Quit Claim deeds are not acknowledged in the chain of title. If you are married by Texas Law she is half owner but if you would like her to be on title I recommend you contact a Title Company or a Real Estate Attorney to draw up a Warranty Deed and give her half interest (since you have a note with you name on it). The cost will be $125-$250 depending on Attorney once signed have them record Warranty Deed in your county. Please remember if anything happens to you or your wife with no Testament or Will this does protect you from it. I would highly recommend a Will to be drafted as well as a protection for both of you. I don't know your history or hers but if you have been married before have children from previous marriage it can get a litte challenging if anything happens to either of you with no WILL. I hope this information helps I used to be an Escrow Officer for 17 years I have seen situations that can be disappointing if you aren't prepared.
Without talking about your situation in particular, property acquired prior to marriage is usually separate property and the debt to acquire it is a separate debt.
But, when a married couple live in a property, the spouse can acquire homestead rights even without paying a cent on the mortgage or having a name on the deed. In addition, the separate property can become marital (community) property if the other spouse has been paying on the mortgage, for example, or using community funds to take care of the property. It's complicated. An attorney can discuss your particular situation with you.
As to the mortgage note, that is completely separate from the deed. Even if a person deeds over a property to someone else, unless the mortgage is re-written or replaced putting the new owner as solely responsible for payment, the note is still an obligation of the original person(s) who signed it. Deeding over a property might get rid of the title, but not the obligation to pay, especially if the new owner fails to pay.
A Quit-Claim Deed is not backed up by an assurance of the deeding party that he has any interest at all in the property. I can quit-claim my interest in your property (which there is none), but it doesn't mean much.
Sometimes a person wants to deed the property over, but retain the right to live there while they're alive. This is called a life estate.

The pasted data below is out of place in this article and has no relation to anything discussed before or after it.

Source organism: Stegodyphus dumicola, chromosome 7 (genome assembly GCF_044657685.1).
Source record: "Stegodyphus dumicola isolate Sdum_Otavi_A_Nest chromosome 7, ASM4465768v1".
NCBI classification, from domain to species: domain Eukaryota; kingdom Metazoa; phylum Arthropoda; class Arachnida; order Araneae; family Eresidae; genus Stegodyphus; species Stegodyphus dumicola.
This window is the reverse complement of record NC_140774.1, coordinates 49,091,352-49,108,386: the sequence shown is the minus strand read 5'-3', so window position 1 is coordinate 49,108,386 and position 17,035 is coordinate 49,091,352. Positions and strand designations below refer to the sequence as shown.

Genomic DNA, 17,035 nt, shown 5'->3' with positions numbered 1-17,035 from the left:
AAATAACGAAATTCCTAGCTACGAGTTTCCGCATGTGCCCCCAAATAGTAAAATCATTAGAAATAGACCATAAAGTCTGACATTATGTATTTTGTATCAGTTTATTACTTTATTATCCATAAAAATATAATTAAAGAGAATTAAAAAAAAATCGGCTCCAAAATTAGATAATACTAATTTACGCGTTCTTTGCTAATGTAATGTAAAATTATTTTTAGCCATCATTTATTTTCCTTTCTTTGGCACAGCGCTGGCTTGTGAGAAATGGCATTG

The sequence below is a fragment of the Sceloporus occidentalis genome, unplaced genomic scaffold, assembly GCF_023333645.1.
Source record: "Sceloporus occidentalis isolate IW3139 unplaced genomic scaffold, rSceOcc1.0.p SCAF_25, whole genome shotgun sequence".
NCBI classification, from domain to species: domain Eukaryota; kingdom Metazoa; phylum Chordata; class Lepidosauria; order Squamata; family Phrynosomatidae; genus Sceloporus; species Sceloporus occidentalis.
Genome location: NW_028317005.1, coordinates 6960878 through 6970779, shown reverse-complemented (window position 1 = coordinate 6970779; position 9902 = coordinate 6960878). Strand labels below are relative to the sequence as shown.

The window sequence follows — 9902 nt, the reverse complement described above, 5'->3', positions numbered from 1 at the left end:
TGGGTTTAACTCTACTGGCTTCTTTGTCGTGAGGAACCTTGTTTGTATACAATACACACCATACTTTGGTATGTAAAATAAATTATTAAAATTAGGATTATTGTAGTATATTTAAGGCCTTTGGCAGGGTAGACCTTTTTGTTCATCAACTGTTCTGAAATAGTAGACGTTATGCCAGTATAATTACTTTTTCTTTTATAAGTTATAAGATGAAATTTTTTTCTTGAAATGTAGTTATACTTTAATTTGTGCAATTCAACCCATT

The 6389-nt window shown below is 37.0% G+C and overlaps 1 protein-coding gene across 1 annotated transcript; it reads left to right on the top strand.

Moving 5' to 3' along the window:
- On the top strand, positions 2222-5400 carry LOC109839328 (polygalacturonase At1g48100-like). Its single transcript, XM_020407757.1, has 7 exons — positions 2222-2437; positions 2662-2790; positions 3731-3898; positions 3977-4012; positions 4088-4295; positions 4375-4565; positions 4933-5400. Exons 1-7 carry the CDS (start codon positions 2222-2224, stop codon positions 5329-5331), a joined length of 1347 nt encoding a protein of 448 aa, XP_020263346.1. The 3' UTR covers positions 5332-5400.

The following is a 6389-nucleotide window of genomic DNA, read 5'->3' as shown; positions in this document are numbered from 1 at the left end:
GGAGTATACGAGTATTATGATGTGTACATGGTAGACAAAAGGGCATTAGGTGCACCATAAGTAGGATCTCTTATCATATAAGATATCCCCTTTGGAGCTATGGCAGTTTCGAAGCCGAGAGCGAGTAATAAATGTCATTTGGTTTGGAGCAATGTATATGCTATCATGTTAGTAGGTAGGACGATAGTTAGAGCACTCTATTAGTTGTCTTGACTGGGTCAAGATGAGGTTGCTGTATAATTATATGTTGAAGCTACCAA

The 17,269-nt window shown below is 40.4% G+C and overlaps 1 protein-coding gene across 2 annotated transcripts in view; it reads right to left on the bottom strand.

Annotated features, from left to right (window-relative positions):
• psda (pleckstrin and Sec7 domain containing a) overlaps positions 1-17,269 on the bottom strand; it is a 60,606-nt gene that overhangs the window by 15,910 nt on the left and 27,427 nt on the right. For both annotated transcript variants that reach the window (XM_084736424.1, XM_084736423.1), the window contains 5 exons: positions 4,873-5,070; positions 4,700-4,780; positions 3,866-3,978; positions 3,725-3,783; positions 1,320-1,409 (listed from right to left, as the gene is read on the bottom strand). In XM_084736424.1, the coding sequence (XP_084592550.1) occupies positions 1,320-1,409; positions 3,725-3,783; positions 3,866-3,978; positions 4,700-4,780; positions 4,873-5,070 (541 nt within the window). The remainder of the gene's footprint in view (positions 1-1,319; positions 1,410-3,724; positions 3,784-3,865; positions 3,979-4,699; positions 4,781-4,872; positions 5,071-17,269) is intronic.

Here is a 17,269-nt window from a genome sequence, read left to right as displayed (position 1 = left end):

The warranty deed says the deeding party warrants they own it or they have an ownership interest and are conveying that interest to the new owner. In addition they promise to stand behind that statement of ownership and won't later say they didn't really have the right to deed the property.
Because the Quit-Claim doesn't necessarily convey any rights at all, title insurance companies don't like them and often refuse to recognize them.
A Warranty deed is what they want so they can insure the title for the new owner. Again, ask your attorney how to convey the ownership rights you want to your spouse, and ask how to keep whatever rights you're looking for. But also ask about the obligations of the Note.
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I agreed with the other two agents that you will need to check with a Title Company.
But if you obtained the house prior getting married then it should still be your personal property. But again, please check with a Title company on that
JP and Associate
Kenneth is right. As Realtors, we are prohibited from giving legal advice. Some agents may attempt to give you an answer, but your questions is best answered by an attorney. I recommend that you contact a local title company and ask to speak to one of their title agents, or the title attorney. When she sold the house to you, did you happen to use a title company? If so, contact them.
By the way, today and tomorrow are quite busy given the holidays. Monday may be a better day to actually get someone to listen to your situation and be able to give you a qualified answer.
Brent Rice, Top Recommended Broker
The Rice Group, Inc.